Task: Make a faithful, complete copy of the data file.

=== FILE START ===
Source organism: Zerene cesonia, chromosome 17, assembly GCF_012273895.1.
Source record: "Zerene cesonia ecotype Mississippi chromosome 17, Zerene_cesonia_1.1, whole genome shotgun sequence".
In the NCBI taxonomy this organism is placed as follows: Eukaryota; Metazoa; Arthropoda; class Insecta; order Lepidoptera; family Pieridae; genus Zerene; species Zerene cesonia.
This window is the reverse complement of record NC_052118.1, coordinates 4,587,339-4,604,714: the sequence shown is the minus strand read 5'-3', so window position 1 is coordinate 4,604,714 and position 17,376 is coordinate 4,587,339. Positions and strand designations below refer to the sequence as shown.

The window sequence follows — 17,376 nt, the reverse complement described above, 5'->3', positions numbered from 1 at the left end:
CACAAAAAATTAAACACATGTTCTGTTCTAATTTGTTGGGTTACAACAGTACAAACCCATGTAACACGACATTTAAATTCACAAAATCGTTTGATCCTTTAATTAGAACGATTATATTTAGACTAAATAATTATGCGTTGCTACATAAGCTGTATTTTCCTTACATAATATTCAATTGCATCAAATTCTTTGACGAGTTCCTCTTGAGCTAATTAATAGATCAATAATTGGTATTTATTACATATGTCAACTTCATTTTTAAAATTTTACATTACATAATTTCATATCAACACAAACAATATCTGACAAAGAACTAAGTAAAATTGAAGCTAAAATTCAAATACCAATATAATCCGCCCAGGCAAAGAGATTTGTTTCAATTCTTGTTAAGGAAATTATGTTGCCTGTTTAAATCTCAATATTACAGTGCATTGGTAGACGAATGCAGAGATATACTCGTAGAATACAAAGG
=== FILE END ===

Source organism: Zerene cesonia, chromosome 17, assembly GCF_012273895.1.
Source record: "Zerene cesonia ecotype Mississippi chromosome 17, Zerene_cesonia_1.1, whole genome shotgun sequence".
In the NCBI taxonomy this organism is placed as follows: Eukaryota; Metazoa; Arthropoda; class Insecta; order Lepidoptera; family Pieridae; genus Zerene; species Zerene cesonia.
This window is the reverse complement of record NC_052118.1, coordinates 4,587,339-4,604,714: the sequence shown is the minus strand read 5'-3', so window position 1 is coordinate 4,604,714 and position 17,376 is coordinate 4,587,339. Positions and strand designations below refer to the sequence as shown.

The window sequence follows — 17,376 nt, the reverse complement described above, 5'->3', positions numbered from 1 at the left end:
CACAAAAAATTAAACACATGTTCTGTTCTAATTTGTTGGGTTACAACAGTACAAACCCATGTAACACGACATTTAAATTCACAAAATCGTTTGATCCTTTAATTAGAACGATTATATTTAGACTAAATAATTATGCGTTGCTACATAAGCTGTATTTTCCTTACATAATATTCAATTGCATCAAATTCTTTGACGAGTTCCTCTTGAGCTAATTAATAGATCAATAATTGGTATTTATTACATATGTCAACTTCATTTTTAAAATTTTACATTACATAATTTCATATCAACACAAACAATATCTGACAAAGAACTAAGTAAAATTGAAGCTAAAATTCAAATACCAATATAATCCGCCCAGGCAAAGAGATTTGTTTCAATTCTTGTTAAGGAAATTATGTTGCCTGTTTAAATCTCAATATTACAGTGCATTGGTAGACGAATGCAGAGATATACTCGTAGAATACAAAGG